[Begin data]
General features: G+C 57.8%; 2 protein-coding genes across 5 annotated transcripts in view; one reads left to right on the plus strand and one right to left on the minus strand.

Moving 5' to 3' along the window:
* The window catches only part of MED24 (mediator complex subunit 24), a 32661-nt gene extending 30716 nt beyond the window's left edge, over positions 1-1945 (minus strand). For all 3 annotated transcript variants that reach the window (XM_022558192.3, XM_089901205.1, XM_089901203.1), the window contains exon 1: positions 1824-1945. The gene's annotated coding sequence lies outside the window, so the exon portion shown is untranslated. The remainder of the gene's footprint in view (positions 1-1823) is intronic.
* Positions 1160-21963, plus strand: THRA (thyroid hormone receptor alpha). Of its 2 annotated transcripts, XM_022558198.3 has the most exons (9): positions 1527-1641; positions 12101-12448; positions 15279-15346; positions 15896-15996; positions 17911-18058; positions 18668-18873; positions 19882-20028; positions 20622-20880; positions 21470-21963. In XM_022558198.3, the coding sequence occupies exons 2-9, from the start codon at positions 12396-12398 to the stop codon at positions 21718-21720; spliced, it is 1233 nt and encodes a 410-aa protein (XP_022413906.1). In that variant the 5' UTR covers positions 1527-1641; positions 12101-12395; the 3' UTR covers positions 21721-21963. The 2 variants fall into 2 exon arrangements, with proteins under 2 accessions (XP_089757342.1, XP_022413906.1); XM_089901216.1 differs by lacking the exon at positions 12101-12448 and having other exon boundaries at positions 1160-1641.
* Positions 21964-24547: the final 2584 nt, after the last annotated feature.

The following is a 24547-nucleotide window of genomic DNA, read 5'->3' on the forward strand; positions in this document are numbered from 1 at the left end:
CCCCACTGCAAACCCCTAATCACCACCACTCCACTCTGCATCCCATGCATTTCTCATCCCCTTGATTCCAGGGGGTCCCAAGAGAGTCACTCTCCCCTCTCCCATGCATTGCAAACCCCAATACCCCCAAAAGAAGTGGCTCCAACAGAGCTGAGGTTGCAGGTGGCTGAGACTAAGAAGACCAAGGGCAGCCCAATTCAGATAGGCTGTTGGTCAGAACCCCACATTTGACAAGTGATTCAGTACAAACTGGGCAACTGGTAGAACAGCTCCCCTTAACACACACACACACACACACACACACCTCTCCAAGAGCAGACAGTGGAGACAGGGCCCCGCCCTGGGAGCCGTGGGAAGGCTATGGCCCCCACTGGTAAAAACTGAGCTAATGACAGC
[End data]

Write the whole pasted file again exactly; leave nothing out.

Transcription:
General features: G+C 57.8%; 2 protein-coding genes across 5 annotated transcripts in view; one reads left to right on the plus strand and one right to left on the minus strand.

Moving 5' to 3' along the window:
* The window catches only part of MED24 (mediator complex subunit 24), a 32661-nt gene extending 30716 nt beyond the window's left edge, over positions 1-1945 (minus strand). For all 3 annotated transcript variants that reach the window (XM_022558192.3, XM_089901205.1, XM_089901203.1), the window contains exon 1: positions 1824-1945. The gene's annotated coding sequence lies outside the window, so the exon portion shown is untranslated. The remainder of the gene's footprint in view (positions 1-1823) is intronic.
* Positions 1160-21963, plus strand: THRA (thyroid hormone receptor alpha). Of its 2 annotated transcripts, XM_022558198.3 has the most exons (9): positions 1527-1641; positions 12101-12448; positions 15279-15346; positions 15896-15996; positions 17911-18058; positions 18668-18873; positions 19882-20028; positions 20622-20880; positions 21470-21963. In XM_022558198.3, the coding sequence occupies exons 2-9, from the start codon at positions 12396-12398 to the stop codon at positions 21718-21720; spliced, it is 1233 nt and encodes a 410-aa protein (XP_022413906.1). In that variant the 5' UTR covers positions 1527-1641; positions 12101-12395; the 3' UTR covers positions 21721-21963. The 2 variants fall into 2 exon arrangements, with proteins under 2 accessions (XP_089757342.1, XP_022413906.1); XM_089901216.1 differs by lacking the exon at positions 12101-12448 and having other exon boundaries at positions 1160-1641.
* Positions 21964-24547: the final 2584 nt, after the last annotated feature.

The following is a 24547-nucleotide window of genomic DNA, read 5'->3' on the forward strand; positions in this document are numbered from 1 at the left end:
CCCCACTGCAAACCCCTAATCACCACCACTCCACTCTGCATCCCATGCATTTCTCATCCCCTTGATTCCAGGGGGTCCCAAGAGAGTCACTCTCCCCTCTCCCATGCATTGCAAACCCCAATACCCCCAAAAGAAGTGGCTCCAACAGAGCTGAGGTTGCAGGTGGCTGAGACTAAGAAGACCAAGGGCAGCCCAATTCAGATAGGCTGTTGGTCAGAACCCCACATTTGACAAGTGATTCAGTACAAACTGGGCAACTGGTAGAACAGCTCCCCTTAACACACACACACACACACACACACACCTCTCCAAGAGCAGACAGTGGAGACAGGGCCCCGCCCTGGGAGCCGTGGGAAGGCTATGGCCCCCACTGGTAAAAACTGAGCTAATGACAGC